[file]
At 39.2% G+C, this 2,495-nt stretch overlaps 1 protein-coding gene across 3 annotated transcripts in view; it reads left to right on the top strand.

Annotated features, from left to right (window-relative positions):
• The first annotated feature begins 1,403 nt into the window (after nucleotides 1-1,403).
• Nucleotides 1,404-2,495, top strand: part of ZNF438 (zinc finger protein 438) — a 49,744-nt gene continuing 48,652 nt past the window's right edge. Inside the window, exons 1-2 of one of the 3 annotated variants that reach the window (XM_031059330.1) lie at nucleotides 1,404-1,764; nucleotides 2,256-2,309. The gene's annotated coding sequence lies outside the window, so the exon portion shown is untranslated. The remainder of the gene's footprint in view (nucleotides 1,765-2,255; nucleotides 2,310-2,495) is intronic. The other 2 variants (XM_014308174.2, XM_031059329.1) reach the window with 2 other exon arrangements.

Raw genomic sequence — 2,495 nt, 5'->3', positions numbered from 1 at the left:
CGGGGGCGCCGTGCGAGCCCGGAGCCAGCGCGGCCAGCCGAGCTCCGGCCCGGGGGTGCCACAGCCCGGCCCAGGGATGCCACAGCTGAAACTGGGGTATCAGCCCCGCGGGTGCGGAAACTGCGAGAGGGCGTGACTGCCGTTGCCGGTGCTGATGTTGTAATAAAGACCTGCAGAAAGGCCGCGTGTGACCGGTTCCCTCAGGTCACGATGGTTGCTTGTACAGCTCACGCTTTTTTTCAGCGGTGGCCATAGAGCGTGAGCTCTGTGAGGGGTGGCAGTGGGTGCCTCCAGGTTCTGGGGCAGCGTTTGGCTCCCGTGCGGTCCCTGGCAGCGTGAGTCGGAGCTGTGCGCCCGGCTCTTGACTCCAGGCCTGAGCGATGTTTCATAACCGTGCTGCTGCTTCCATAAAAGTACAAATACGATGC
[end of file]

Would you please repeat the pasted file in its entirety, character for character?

At 39.2% G+C, this 2,495-nt stretch overlaps 1 protein-coding gene across 3 annotated transcripts in view; it reads left to right on the top strand.

Annotated features, from left to right (window-relative positions):
• The first annotated feature begins 1,403 nt into the window (after nucleotides 1-1,403).
• Nucleotides 1,404-2,495, top strand: part of ZNF438 (zinc finger protein 438) — a 49,744-nt gene continuing 48,652 nt past the window's right edge. Inside the window, exons 1-2 of one of the 3 annotated variants that reach the window (XM_031059330.1) lie at nucleotides 1,404-1,764; nucleotides 2,256-2,309. The gene's annotated coding sequence lies outside the window, so the exon portion shown is untranslated. The remainder of the gene's footprint in view (nucleotides 1,765-2,255; nucleotides 2,310-2,495) is intronic. The other 2 variants (XM_014308174.2, XM_031059329.1) reach the window with 2 other exon arrangements.

Raw genomic sequence — 2,495 nt, 5'->3', positions numbered from 1 at the left:
CGGGGGCGCCGTGCGAGCCCGGAGCCAGCGCGGCCAGCCGAGCTCCGGCCCGGGGGTGCCACAGCCCGGCCCAGGGATGCCACAGCTGAAACTGGGGTATCAGCCCCGCGGGTGCGGAAACTGCGAGAGGGCGTGACTGCCGTTGCCGGTGCTGATGTTGTAATAAAGACCTGCAGAAAGGCCGCGTGTGACCGGTTCCCTCAGGTCACGATGGTTGCTTGTACAGCTCACGCTTTTTTTCAGCGGTGGCCATAGAGCGTGAGCTCTGTGAGGGGTGGCAGTGGGTGCCTCCAGGTTCTGGGGCAGCGTTTGGCTCCCGTGCGGTCCCTGGCAGCGTGAGTCGGAGCTGTGCGCCCGGCTCTTGACTCCAGGCCTGAGCGATGTTTCATAACCGTGCTGCTGCTTCCATAAAAGTACAAATACGATGC